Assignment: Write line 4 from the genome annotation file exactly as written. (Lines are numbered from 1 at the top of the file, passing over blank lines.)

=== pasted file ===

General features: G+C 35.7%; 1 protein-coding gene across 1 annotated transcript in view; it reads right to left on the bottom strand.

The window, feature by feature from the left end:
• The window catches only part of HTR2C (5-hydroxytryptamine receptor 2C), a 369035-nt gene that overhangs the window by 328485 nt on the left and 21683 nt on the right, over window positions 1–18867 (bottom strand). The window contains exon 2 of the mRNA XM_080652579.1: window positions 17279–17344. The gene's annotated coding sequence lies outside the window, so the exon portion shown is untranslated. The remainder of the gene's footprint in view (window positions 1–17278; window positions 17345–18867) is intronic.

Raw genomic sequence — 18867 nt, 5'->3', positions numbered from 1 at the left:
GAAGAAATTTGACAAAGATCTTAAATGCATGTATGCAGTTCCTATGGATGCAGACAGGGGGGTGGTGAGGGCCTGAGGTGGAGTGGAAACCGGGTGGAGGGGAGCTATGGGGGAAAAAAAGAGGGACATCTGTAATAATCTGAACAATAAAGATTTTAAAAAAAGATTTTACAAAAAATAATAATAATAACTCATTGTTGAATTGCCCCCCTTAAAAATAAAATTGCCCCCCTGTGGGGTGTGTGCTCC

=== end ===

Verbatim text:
Raw genomic sequence — 18867 nt, 5'->3', positions numbered from 1 at the left: